In Lapiaz (2015), an image.
One of ancient rocks, fashioned by time and bad weather.
We topple, astray somewhere in the irregular forms of a space with uncertain scales, astray in the time-frame of this animated image which silently changes before our eyes. Shadows which run across it, at times like caresses, at others disconcerting, reveal it as a theatre curtain would do. Borrowing on his own behalf the romantic definition of the sublime, David Falco organizes a loss: a loss of formal references, temporal references, and scales.
Dizziness of heights, the summons of the abyss; and the feeling of being there, on the ridge, ready to fall.
Loss of references and landmarks again.
In Sad Landscape3 (2012-2017), are we high up in mountains? On a hostile planet? In a Méliès set?
Without managing to discern whether the night or the day are offering their crepuscular light to the revelation of a theatre of motionless violence, what seems to us to be a series of desolate mountainscapes calls to mind the tormented rocks peculiar to the paintings of Patinir.
Yet there are no mountains here, but formations caused by the stagnation of rain water and the nitrates resulting from intensive farming. In the ditches and along the tracks of the Poitou countryside, periods of warming followed by drying up thus imprint by sedimentation a vegetal gangue, suffocating for the endemic flora it colonizes. In the presentation of these suffocated micro-spaces there surfaces a desire, to reveal a form of “potential” landscape, at once grandiose and tiny, immutable and finite, indestructible and reduced to the state of dust.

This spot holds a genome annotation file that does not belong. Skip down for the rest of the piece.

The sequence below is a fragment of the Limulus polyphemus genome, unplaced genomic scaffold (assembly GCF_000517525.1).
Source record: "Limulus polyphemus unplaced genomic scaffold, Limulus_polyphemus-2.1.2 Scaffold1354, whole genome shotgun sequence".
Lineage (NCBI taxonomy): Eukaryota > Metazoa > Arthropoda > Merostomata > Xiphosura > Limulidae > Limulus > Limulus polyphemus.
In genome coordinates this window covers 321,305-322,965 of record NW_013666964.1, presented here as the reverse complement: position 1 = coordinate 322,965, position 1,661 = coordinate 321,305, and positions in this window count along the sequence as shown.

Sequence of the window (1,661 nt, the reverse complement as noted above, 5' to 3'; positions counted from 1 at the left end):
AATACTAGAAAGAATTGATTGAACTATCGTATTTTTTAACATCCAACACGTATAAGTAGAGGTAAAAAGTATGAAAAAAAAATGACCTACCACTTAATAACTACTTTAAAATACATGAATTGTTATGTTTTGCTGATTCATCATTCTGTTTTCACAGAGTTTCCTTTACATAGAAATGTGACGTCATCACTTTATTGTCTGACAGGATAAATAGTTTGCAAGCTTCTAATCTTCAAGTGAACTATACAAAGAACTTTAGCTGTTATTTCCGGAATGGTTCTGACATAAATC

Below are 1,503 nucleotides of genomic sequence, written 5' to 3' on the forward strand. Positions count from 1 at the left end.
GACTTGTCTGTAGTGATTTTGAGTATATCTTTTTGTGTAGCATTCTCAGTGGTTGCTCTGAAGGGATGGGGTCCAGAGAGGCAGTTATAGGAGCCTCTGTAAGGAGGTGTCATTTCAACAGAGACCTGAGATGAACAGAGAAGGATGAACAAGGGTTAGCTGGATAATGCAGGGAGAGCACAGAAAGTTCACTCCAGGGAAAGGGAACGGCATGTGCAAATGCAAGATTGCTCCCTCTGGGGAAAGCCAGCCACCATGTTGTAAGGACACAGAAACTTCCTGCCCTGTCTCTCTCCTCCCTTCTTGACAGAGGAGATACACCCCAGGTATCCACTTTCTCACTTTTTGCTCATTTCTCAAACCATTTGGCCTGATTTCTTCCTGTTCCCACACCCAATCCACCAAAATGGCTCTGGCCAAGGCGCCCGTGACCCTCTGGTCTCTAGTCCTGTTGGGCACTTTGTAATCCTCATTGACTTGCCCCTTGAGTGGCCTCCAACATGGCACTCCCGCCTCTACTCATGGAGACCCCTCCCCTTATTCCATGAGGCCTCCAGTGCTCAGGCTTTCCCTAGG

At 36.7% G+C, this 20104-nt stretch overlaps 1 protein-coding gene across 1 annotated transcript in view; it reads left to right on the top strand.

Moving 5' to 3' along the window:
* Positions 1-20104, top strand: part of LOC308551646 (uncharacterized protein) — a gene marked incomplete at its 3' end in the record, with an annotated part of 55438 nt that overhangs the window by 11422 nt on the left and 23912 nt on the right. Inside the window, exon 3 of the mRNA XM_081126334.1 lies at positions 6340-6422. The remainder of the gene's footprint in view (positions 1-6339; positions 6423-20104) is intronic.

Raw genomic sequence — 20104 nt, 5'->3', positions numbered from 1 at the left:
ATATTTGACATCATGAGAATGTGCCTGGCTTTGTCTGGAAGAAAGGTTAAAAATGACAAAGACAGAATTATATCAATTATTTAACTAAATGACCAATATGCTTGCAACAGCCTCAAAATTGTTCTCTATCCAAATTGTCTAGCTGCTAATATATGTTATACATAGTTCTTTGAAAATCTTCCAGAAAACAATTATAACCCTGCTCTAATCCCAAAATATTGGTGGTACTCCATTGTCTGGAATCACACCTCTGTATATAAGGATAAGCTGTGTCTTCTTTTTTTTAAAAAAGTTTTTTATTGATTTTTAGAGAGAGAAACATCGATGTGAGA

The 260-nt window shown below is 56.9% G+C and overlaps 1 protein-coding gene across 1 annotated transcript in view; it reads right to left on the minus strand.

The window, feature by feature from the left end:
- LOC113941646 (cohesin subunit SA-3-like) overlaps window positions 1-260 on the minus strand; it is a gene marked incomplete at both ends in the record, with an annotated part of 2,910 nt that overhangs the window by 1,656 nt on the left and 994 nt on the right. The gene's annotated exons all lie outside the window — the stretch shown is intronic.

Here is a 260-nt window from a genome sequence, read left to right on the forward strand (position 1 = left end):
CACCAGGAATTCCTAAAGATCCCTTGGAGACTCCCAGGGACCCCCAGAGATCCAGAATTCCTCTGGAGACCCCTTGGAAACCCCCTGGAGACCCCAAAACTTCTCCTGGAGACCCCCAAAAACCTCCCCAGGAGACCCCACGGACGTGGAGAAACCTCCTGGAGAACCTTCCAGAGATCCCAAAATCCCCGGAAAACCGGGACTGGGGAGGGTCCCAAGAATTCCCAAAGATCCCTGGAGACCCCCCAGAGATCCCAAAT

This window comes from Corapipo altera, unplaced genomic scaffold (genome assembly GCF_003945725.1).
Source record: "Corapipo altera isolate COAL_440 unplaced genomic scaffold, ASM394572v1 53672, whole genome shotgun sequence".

Archaeologies of the future, divinations of the past: interdependencies which link times and spaces, and which thus involve the artist in an ongoing re-reading of his work.
This superposition of the time-frames of artistic research, their overlap with the time-frame of the world, offers glimpses of the possible formal changes of an oeuvre that is forever developing. David Falco’s “potential” images, at once destabilized and solid, question us about our relation to the “wild” world, and invite us to shift our gaze. Moored to the ground, they exhort us to “re-solidify” our relation to the world, and take cognizance of resistance in the face of the erosion of a world that has become liquid 4.
1-We shall here mention the calling into question of the clash between nature and culture introduced by western societies, based in particular on the writings of Philippe Descola: “If we recognize that the largest part of humanity has not, until recently, made definite distinctions between the natural and the social, or thought that the treatment of humans and that of non-humans stemmed from entirely separate arrangements, then we must envisage the different kinds of social and cosmic organization as a matter of distribution of what exists in collectives: who is put with whom, how, and to do what?” (Philippe Descola, Par-delà nature et culture, Gallimard, 2005).
2-Grey literature defines the category of documents, be they paper or digital, which do not result from so-called commercial publishing. It consists essentially of scientific, administrative, industrial and commercial documentation.
3-The title Sad Landscape is a direct reference to the series and publication of the same name initiated by Joseph Sudek in the mining regions of the north of the Czech Republic in the 1950s and 1960s.
4-The liquid society concept runs through a significant part of Zygmunt Bauman’s philosophical oeuvre. In it he defines the concept of liquid modernity, as opposed to that of solid modernity. The “liquefaction” of contemporary society is here thought of as an outcome of neo-liberalism, “progressive erosion […] caused by the space-time compression that is typical of globalization.” (Zygmunt Bauman, Le coût humain de la mondialisation, Hachette, 1999).